Interactive’s New Year, Part 2

Last year may (really) turn out to be the one in which the slump ended. Smith Barney analyst Lanny Baker last month predicted a 20 to 25 percent increase in online ad spending for 2004, and Jupiter Research puts next year’s online ad expenditure at $7.6 billion, up 21 percent over its 2003 projections. (Jupiter Research is a division of this publication’s parent company.)

In the spirit of looking ahead, we’ve asked seven luminaries from different categories of interactive marketing to share their forecasts for 2004. Three online marketing brains weighed in yesterday. Today, four more share their perspectives.

4. The wireless perspective: Jonathon Linner, CEO of Enpocket

In the wireless space, although we haven’t been producing as much news, I think we’re doing about five times our projections right now. For the first time in the U.S., we’re turning down business. Right now, my expectation is that the U.S. will surpass the U.K. by mid-2004.

We’ve seen some of major campaigns start in the U.S. A lot of marketers and carriers have had issues with executing these campaigns, in terms of infrastructure. But by the middle of next year, you’ll see quite a lot of on-pack promotions — especially things that appeal to the under-35 set — and many scratch-and-win promos will happen via text. It’s evident to us that this’ll be really big by next Summer.

The other thing you’re going to see is the continued growth of text incorporated into television and outdoor media. The sponsor of a show may extend its sponsorship to hit people between shows and build a direct relationship with consumers. We’ve done a number of these in Europe, and the response has been very positive. The TV network, the sponsoring brand, and the consumer all get a big boost from it.

We still have a lot of room to improve in the allocation of short codes, compared to the U.K., where you can get a short code in a matter of days or hours.

5. The agency perspective: Jeff Lanctot, VP of Media for Avenue A

The industry is going to see the power of personalization. We’ve long been talk about targeting and delivering the right message at right time. In ’04, the industry will, broadly speaking, figure it out. It’ll really be the year of personalization.

I think the power of MSN and Yahoo will continue to grow. They’ve emerged as two of the most powerful opportunities in media. As bellwethers in the industry, that’s good for all publishers.

Publisher will claim to have run out of online inventory, and this time around they won’t be lying. That’s an overly cute way of saying there is strong demand to meet inventory they have.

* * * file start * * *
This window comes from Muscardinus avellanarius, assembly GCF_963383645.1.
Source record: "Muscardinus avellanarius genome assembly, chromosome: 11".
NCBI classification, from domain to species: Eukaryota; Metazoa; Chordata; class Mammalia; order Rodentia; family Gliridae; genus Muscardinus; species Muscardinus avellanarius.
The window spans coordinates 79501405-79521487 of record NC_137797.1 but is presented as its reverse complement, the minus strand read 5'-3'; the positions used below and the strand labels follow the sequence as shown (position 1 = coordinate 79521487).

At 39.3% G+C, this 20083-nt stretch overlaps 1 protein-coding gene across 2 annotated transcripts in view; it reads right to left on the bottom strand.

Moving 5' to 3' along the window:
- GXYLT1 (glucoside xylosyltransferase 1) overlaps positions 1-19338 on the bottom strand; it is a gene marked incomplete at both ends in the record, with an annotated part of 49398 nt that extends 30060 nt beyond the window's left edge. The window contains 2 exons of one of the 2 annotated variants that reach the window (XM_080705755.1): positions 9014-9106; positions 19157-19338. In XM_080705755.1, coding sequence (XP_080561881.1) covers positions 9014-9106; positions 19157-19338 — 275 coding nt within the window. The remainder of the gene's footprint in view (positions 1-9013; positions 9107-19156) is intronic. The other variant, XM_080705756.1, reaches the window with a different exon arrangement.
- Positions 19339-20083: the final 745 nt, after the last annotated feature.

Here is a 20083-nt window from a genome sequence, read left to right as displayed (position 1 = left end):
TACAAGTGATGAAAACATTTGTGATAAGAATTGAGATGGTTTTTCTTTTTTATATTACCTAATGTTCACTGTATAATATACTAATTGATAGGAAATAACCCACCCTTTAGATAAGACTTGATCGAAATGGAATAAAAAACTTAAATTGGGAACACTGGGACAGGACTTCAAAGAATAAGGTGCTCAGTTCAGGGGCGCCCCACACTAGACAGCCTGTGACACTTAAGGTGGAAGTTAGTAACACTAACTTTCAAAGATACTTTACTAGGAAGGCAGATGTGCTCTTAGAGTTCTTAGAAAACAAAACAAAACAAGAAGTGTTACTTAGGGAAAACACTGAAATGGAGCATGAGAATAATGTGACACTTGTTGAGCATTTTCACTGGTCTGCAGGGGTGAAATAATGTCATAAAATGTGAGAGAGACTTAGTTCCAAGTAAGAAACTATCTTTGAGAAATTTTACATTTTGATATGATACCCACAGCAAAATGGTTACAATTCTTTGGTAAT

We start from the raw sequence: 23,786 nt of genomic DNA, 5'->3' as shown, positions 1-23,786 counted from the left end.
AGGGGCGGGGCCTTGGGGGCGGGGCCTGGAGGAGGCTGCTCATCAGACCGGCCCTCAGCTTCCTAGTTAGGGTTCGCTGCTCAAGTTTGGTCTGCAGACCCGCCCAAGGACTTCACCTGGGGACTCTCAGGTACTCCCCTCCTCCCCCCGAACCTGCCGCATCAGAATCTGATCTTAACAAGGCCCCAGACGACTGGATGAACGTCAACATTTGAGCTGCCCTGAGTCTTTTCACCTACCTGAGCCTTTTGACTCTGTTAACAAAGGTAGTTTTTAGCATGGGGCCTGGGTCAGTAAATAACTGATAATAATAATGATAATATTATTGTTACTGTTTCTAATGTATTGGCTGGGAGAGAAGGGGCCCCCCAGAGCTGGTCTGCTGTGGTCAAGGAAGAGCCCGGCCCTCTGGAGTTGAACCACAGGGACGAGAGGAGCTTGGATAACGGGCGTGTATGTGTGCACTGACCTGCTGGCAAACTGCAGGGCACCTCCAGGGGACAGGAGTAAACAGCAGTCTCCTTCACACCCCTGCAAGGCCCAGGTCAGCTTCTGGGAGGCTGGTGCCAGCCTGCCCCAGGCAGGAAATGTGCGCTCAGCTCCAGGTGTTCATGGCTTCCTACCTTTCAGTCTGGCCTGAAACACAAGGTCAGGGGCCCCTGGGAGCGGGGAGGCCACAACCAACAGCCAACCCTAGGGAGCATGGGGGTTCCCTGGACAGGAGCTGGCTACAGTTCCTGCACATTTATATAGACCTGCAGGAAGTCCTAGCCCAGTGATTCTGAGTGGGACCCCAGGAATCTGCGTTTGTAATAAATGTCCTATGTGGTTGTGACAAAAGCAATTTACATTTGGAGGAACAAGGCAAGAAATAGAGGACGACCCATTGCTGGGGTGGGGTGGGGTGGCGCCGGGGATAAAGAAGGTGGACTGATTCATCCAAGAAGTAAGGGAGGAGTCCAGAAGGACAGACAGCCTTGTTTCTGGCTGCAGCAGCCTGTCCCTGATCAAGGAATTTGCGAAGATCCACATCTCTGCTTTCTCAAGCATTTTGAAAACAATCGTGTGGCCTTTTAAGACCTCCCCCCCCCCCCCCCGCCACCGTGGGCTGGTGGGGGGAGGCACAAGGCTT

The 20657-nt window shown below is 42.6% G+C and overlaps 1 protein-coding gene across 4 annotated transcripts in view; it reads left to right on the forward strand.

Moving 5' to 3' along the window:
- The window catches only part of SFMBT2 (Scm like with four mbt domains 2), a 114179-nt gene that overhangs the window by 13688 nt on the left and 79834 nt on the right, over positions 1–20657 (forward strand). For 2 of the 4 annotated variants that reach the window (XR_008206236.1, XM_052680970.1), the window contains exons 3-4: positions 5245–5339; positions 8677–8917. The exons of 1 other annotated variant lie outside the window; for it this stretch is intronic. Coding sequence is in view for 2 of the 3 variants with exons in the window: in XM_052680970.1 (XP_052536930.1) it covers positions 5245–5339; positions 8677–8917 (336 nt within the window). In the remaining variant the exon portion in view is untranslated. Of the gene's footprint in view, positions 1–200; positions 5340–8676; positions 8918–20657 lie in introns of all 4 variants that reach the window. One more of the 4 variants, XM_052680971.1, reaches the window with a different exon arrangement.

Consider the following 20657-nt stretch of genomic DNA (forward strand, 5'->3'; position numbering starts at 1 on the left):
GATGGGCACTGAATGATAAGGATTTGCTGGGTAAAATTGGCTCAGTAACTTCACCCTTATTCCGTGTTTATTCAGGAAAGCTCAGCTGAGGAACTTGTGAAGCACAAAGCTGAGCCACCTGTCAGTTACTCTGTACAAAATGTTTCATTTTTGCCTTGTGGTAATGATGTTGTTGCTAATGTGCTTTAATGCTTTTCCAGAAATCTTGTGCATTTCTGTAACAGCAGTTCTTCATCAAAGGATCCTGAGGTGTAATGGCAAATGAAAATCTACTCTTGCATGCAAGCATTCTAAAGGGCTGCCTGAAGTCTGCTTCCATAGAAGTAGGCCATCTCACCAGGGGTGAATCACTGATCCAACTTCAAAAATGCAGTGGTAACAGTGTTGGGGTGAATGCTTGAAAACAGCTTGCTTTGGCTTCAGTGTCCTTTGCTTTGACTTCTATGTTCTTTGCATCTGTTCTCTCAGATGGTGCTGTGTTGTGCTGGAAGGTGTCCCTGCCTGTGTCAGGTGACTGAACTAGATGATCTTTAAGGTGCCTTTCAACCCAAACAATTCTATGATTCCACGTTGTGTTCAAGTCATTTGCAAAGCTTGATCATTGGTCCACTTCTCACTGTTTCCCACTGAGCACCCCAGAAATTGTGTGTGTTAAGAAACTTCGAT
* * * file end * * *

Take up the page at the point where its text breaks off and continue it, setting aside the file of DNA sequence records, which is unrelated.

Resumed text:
I think video will have its day in the sun. We’ve inched toward online video being an important part of digital media, but we haven’t quite gotten there. A combination of broadband and quality of product may converge to make it happen.

The question is no longer should I be online, but how should I be online? That’s a good sign; we don’t need to justify our existence anymore. And now that people have recognized it as a vital part of the media mix, they’re getting more intelligent about it. They’re not planning it in a vacuum. Marketers in general are asking really smart questions about the impact of their advertising dollars.

On the negative side, I think some of the pre-crash arrogance is returning among a small handful of publishers. They’re once bitten, but apparently not twice shy. They tasted a modest comeback in 2003, and a small portion are entering 2004 with some irrational hubris. The one thing I’m concerned about is that we don’t get ahead of ourselves.

6. The rich media perspective: Jules Gardner, CEO of PointRoll

2003 legitimized Internet advertising after it was cut off at the knees in 2000, so I predict 2004 will be a major growth year. A lot of the internal fighting about whether Internet advertising works will be swallowed up by the reality that it’s all about the impression and about building on the impression. Online does that extremely well.

I think there’s going to be much more focus on page-based ads this year. We’ll see an acknowledgement that what’s on the page matters, as does the quasi-subliminal message of the ad in the content. The advertiser will put more emphasis on that now.

Also, you’ll see real graphical ads on search pages.

7. The desktop perspective: Avi Naider, CEO of WhenU

We’re seeing tremendous interest in desktop advertising. The whole notion companies can reach consumers through software apps is here to stay. It’s becoming a larger component of advertiser budgets.

Due to our conservative approach to desktop advertising, WhenU has had less overall legal wrangling than others in the space. It’s worked out well for us, and we anticipate the industry will move toward accepting us.

Also, we’ve seen some negativity expressed toward pop-ups as a format. It’s critical adveritising in general, and particularly desktop marketing, offer a broad array of approaches to the advertiser. We want to remove some of the associations consumers and advertisers have with pop-ups. For example, we’ve modified our approach to include Unicast and Eyeblaster-like formats. We’re turning the computer into a multimedia advertising environment.

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